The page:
Yesterday, the unthinkable happened. Somehow, as I was opening the note containing my manuscript, the attachment for my manuscript completely disappeared! I wasn’t able to undo, and the desktop synced the change back to the server, so I wasn’t able to pull the attachment from any of my other Evernote clients. It was just gone. Nothing in the trash in Evernote, just gone. 57,000 words of fiction, nearly 60 hours of work.

I scoured my hard drive looking for a backup or copy of the file. In the third place I looked, I found something that looked promising, and was able to get the file back. If that hadn’t worked, I would have been forced to reconstruct it from emails sent each day to my beta readers.

Psst, programmers. Yeah, you. C’mere. You NEVER, EVER screw with the user’s data! A friend of mine pointed out that I was using beta software, but ANY bug that can irretrievably destroy a user’s data should never have made it past alpha stage! I’ll accept a beta program crashing, but I will NEVER be okay with it trashing my data!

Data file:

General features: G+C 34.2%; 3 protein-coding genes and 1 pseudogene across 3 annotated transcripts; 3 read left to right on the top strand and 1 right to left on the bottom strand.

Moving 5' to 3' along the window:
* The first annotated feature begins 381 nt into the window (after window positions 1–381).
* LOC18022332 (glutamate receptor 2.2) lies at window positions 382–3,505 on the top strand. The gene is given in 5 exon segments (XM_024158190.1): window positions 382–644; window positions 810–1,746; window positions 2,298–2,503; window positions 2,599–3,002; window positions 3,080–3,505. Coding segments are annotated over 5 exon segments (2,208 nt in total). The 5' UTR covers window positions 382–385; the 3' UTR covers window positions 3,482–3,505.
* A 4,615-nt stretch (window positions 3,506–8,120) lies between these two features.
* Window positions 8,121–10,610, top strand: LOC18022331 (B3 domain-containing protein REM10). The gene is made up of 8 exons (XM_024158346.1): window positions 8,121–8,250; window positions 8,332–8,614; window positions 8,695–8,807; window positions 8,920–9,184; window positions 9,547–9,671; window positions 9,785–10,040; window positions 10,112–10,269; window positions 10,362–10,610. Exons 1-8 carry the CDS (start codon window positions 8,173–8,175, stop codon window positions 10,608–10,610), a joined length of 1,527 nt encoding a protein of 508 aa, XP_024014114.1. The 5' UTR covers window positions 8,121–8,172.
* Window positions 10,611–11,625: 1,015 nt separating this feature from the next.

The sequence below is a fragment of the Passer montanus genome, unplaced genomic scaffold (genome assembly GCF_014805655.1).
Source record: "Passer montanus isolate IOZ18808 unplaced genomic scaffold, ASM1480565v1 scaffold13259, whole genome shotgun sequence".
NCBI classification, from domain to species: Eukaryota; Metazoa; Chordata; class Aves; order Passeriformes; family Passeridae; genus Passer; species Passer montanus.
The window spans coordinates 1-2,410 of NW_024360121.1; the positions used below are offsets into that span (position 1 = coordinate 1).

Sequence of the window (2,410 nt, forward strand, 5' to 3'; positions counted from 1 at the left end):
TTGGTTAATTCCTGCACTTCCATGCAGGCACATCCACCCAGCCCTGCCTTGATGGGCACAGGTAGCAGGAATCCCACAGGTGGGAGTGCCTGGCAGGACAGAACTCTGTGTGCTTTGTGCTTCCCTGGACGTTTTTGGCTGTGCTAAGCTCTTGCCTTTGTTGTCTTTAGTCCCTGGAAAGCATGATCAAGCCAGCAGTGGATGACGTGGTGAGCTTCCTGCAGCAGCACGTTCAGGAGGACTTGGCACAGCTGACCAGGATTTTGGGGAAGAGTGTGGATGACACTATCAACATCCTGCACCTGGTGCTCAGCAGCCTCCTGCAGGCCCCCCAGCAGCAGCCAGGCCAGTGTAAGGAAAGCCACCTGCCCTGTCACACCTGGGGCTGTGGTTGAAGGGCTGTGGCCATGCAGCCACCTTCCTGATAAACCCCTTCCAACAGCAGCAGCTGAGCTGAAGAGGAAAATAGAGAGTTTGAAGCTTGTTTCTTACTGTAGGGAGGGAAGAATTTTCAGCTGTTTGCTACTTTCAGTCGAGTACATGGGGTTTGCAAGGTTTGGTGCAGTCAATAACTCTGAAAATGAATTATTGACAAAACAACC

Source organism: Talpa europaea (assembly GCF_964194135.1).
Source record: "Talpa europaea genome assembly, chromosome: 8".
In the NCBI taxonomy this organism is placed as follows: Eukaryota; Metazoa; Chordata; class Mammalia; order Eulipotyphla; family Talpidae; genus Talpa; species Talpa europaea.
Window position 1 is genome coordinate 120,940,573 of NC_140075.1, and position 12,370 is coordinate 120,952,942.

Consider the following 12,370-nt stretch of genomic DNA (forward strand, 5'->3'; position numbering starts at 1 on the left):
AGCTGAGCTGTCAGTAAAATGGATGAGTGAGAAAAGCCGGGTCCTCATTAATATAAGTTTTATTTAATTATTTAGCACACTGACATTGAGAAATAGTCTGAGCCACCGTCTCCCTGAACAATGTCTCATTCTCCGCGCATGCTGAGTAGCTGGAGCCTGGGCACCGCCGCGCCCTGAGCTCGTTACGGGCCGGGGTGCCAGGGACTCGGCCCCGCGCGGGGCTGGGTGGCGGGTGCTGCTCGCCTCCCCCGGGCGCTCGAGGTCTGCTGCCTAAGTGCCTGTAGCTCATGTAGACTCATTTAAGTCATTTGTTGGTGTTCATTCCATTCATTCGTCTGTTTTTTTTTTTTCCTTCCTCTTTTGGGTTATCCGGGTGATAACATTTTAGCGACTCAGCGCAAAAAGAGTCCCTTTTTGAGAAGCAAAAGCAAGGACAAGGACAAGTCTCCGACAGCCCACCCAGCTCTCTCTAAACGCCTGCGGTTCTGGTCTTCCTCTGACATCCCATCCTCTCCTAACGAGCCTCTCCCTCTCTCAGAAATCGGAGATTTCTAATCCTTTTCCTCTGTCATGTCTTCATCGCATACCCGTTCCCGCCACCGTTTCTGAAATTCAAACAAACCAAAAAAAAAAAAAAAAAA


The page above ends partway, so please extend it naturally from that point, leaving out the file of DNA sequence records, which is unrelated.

/whacks Dave Engberg in the head

So I decided to take my data elsewhere. If I can’t trust Evernote to never, ever lose my data, I can’t trust it at all. What else is out there?

A lot of people recommend Dropbox. So if figured, sure, I’ll give it a go. I installed it on my netbook, and hey, so far, so good. The UI is clean and efficient, and it doesn’t seem to kill my Via CPU netbook (it predates the Atom, we’re talking stone age netbook). Documents saved to folders inside the “dropbox” folder on my desktop are automatically synced both to the cloud and any other PCs I have linked to my Dropbox account. Feels a lot like Microsoft’s Live Mesh, only about a kajillion times faster.